Monday, October 18, 2010
I've been reading a great book called Alla Prima by Richard Schmid which is having a tremendous effect on my work and working methods. In essence, "alla prima" (which translates to "in the first") is a way of working directly with a subject in one setting. I have been using this technique while doing my landscapes too. It forces you to make decisions about everything from color to shape to drawing to edges. It is not about just working quickly, but rather working smarter and more directly - to start with your first stroke being "perfect" and working out from there. To put down a stroke that is the right color, value and shape and leave it alone. It is a great book for any realist painter.
So I have been painting smaller canvases to improve my eye and to work with thicker paint. Schmid says that most problems in painting are not color related, but drawing related. I agree. Sargent said a painter should feel as comfortable drawing with the brush as they do with a pencil. Something to strive for.
Sunday, October 3, 2010
Above is my first commissioned portrait. This guy is great and I had a really wonderful time getting to know him. We did this in my studio, so he got a chance to see some of my other work too. The majority of the portrait was done from life in a 5 hour period over the course of 3 evenings. It was very fun and very stressful at the same time. I am also in the process of experimenting with a "new" technique of painting with a loaded brush so there is much more paint on the surface. As Sargent said "The thicker you paint, the more color flows." he also advocated using plenty of paint. So I'm actively trying to do this.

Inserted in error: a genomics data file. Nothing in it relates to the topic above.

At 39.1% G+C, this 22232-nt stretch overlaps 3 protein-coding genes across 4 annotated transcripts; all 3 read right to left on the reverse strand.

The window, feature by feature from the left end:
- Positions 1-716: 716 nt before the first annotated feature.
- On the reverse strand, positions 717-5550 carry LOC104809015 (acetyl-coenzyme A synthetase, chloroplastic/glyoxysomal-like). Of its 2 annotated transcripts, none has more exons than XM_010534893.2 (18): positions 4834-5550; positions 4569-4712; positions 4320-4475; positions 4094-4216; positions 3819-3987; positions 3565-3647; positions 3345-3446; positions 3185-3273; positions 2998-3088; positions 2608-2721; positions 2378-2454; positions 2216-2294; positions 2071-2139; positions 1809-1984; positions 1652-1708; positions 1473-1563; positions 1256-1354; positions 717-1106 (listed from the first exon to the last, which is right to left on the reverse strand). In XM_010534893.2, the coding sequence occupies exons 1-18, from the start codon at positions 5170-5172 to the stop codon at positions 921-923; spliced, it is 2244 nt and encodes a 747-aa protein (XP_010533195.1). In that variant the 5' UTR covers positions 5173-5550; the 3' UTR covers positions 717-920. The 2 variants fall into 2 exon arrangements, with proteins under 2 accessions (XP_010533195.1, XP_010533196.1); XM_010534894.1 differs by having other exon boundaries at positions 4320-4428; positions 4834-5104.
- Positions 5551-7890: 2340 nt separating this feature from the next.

"Stressful" because I had someone sitting in front of me that I was painting - in my studio - where it is usually just me. I definitely need to work on my set up/studio if I am going to do this again. My light was not as good as it should have been... I also was not as "free" as I usually am - meaning I was a bit self conscience at times. I was completely discouraged after day 3, and actually stopped the session short because I was no longer making good decisions. I thought the colors were off, the drawing/structure was off (a really bad sign) and I was making "mud".
I went back to the studio the next day determined to get it right, or at least move it in a better direction. It was good to see it the next day with fresh eyes, because I realized that it actually had some good bones, and that the color was pretty good in the daylight. I also had a chance to look and think about my decisions and what I needed to do to push it, without having the sitter present. Bouncing the colors around the canvas, using the shadow colors in the skin in the background and vice-versa. warm/cool. general paint mixing/handling etc...
I'm learning more and more with every piece. I'm getting better handling now too. I finally saw, mixed and laid down the green that I kept avoiding by adding too much blue. it's the little things.